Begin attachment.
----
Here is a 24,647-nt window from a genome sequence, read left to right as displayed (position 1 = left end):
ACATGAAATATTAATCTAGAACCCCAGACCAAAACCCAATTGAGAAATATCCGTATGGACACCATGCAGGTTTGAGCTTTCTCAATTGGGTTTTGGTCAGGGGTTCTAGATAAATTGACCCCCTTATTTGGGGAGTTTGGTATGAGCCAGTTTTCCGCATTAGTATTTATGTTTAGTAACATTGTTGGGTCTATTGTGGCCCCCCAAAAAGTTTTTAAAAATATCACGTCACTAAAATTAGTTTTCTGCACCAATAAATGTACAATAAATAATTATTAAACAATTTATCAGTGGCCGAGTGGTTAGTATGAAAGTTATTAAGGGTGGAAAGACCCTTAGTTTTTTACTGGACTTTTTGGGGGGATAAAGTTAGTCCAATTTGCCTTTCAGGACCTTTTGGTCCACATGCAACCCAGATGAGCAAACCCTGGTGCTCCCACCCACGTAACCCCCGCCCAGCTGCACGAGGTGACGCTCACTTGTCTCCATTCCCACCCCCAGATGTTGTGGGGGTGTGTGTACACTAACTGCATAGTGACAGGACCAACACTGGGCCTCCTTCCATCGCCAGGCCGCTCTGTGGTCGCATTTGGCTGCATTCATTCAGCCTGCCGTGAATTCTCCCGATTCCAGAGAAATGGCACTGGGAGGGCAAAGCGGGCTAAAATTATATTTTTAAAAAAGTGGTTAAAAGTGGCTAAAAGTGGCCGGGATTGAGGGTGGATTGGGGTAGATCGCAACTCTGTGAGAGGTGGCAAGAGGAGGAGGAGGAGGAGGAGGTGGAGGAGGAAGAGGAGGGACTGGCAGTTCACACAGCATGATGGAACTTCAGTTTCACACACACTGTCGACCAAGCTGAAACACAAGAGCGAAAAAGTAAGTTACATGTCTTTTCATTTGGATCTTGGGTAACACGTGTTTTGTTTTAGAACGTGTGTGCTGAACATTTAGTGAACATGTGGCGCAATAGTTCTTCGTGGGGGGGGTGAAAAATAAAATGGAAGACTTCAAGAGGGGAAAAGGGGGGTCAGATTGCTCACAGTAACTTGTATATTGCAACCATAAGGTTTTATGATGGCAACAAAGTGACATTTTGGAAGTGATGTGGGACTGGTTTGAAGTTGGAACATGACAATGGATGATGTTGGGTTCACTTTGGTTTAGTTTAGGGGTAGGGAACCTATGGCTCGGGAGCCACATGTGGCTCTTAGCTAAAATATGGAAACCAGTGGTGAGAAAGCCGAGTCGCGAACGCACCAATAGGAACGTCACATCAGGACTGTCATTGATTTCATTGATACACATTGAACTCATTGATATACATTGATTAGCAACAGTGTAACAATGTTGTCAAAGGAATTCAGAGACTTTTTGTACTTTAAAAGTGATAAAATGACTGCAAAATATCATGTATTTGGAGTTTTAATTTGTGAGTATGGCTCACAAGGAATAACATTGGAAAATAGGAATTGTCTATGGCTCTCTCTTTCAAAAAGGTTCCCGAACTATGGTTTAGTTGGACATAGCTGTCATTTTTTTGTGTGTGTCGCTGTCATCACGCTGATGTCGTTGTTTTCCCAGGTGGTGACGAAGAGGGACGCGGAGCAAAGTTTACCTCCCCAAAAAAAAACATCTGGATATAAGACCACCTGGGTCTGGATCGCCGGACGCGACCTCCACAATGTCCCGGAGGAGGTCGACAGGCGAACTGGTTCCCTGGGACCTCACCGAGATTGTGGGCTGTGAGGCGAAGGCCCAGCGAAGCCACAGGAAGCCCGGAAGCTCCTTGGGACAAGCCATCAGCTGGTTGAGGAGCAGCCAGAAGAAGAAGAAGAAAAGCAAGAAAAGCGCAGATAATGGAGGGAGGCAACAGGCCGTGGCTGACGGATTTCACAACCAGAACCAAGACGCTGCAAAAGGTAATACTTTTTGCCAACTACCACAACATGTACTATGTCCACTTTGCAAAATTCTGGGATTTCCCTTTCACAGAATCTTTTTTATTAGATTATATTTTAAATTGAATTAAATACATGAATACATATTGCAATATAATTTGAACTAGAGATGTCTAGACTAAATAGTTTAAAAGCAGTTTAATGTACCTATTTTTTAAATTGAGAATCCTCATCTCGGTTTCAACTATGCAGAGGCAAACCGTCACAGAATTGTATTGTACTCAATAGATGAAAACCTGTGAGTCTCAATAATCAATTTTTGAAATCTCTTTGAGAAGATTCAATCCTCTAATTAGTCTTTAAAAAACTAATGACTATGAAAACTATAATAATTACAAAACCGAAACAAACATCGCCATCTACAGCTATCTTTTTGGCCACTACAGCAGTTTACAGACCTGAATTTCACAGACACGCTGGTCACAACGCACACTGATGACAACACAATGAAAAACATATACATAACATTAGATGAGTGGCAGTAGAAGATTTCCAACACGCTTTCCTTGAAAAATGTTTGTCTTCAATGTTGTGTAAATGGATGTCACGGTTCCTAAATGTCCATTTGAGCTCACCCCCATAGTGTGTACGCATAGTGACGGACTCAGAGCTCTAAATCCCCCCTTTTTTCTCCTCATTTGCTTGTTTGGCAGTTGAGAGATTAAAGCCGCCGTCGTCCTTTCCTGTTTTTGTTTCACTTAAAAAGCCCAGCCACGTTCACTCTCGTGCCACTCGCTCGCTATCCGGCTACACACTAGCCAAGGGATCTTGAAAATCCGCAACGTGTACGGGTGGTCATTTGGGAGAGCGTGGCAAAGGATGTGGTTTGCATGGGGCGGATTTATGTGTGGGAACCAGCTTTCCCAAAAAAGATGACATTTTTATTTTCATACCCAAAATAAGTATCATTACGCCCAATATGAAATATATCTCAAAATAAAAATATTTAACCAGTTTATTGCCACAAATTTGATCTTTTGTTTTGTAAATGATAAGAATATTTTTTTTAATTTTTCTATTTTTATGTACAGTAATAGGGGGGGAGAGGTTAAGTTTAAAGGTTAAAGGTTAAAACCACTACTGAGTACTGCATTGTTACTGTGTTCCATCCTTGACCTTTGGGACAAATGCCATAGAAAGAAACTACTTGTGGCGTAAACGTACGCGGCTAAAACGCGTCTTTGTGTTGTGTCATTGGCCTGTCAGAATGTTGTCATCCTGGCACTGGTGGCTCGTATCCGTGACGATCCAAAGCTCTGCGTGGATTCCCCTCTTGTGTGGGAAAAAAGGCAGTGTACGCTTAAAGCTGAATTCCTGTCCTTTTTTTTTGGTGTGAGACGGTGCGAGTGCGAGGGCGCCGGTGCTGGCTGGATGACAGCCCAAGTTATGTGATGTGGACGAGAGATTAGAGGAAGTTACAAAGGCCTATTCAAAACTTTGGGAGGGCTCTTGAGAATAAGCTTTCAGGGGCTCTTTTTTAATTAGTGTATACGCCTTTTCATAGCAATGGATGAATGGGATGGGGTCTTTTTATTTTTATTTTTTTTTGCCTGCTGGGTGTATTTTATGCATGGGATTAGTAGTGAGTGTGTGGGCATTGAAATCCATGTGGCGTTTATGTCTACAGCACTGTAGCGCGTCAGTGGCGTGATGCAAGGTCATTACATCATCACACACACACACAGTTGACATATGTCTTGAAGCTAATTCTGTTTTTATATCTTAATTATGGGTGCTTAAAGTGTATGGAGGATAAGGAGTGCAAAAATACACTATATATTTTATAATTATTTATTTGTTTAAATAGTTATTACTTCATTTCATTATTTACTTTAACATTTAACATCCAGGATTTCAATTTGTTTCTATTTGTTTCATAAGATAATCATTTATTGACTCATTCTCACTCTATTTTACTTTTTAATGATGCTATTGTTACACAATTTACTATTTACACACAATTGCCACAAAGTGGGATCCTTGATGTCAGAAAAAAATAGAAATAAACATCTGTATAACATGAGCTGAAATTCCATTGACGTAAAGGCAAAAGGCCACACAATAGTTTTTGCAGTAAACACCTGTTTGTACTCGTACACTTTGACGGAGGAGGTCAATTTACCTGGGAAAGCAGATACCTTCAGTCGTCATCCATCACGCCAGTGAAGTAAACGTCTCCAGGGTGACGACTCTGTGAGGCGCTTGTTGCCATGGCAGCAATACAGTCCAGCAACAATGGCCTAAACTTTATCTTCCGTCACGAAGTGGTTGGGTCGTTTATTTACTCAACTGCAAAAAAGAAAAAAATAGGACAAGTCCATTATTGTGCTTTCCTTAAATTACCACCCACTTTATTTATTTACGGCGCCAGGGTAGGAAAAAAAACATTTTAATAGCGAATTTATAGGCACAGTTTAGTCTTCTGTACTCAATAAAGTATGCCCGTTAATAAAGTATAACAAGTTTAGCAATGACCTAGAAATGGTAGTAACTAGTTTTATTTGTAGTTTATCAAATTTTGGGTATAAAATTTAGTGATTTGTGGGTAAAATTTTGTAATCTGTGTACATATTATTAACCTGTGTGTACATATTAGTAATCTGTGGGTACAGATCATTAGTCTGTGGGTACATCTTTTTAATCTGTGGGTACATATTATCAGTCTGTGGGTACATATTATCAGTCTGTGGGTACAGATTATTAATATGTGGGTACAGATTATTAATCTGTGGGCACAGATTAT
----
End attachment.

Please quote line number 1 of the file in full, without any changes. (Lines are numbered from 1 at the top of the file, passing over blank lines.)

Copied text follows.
Here is a 24,647-nt window from a genome sequence, read left to right as displayed (position 1 = left end):